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As a contractor, your contract is either classed as inside or outside IR35.
Working inside IR35 means that you provide your services to a client in a manner that reflects employment, meaning you'll be taxed as an employee for that contract. Read our guide to learn more about the ins and outs of operating inside IR35.
But what about outside IR35? What does working outside of IR35 mean? Let’s take a look.
To tee things up, let’s start by defining IR35. The Intermediaries Legislation, better known as IR35, aims to identify if a contractor carries out their work as a self-employed individual or in a way that reflects employment - hence the phrase ‘disguised employment’.
HMRC thinks that contractors who act and work like employees should pay tax like an employee - cue the introduction of IR35 in 2000.
If you work outside IR35, you are considered a genuine contractor and truly self-employed. By this, we mean that your contract and working practices (how you provide your services day-in-day-out) reflect that of a business. This is known as holding a contract for service rather than a contract of service, the latter of which is how employees and contractors working inside IR35 are engaged.
You will be paid in gross by your client, be able to withdraw funds from your business in a way that suits you, and be responsible for paying your own tax - just like any other small business owner.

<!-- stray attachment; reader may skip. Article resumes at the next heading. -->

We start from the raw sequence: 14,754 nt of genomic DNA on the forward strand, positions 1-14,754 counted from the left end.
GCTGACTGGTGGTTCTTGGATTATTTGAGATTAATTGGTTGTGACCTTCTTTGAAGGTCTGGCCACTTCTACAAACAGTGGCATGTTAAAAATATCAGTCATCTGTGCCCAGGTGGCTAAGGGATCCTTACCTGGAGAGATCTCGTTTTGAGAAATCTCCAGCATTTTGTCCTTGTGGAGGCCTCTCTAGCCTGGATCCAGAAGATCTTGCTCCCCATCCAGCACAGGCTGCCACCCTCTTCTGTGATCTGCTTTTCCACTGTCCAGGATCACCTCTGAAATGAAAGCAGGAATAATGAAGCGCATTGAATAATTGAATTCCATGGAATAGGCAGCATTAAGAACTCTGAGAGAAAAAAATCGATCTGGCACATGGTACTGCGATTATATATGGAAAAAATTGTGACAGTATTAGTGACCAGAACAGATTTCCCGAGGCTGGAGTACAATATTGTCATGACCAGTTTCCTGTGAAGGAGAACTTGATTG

Explained differently, working outside IR35 means you pay tax as a self-employed person. Working inside IR35 means that you’ll be taxed as an employee for that contract.
To find out how working outside or inside IR35 could affect your take home pay after tax, visit our Contractor Salary Calculator.
A question often asked by contractors is, ‘how do I stay outside IR35?’ There are several ways to protect your outside IR35 status, which we’ll run through now:
In addition to these three key status tests, contractors can demonstrate they belong outside IR35 by showing that they are a genuine business and not part and parcel of the client’s organisation. This includes having a company website, taking out business insurance, and being liable for any mistakes made when doing the work.
Unfortunately, it’s not always black and white. This is because there are many factors to consider when assessing if a contract is inside or outside IR35. As a result, contractors, and following the introduction of IR35 reform, businesses often engage the help of specialists to make sure a compliant decision has been made.
If you work through an umbrella company, the IR35 rules do not apply to you. The reason for this is a simple one, umbrella workers are employees of the umbrella company. The IR35 legislation only impacts individuals providing their services via their own limited company, also known as a Personal Service Company (PSC).
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Appointing an accountant can save you time and stress when starting up on your own. If you would like to speak to someone about any of the above information or any other queries you may have, arrange a callback and a member of the team will be in touch.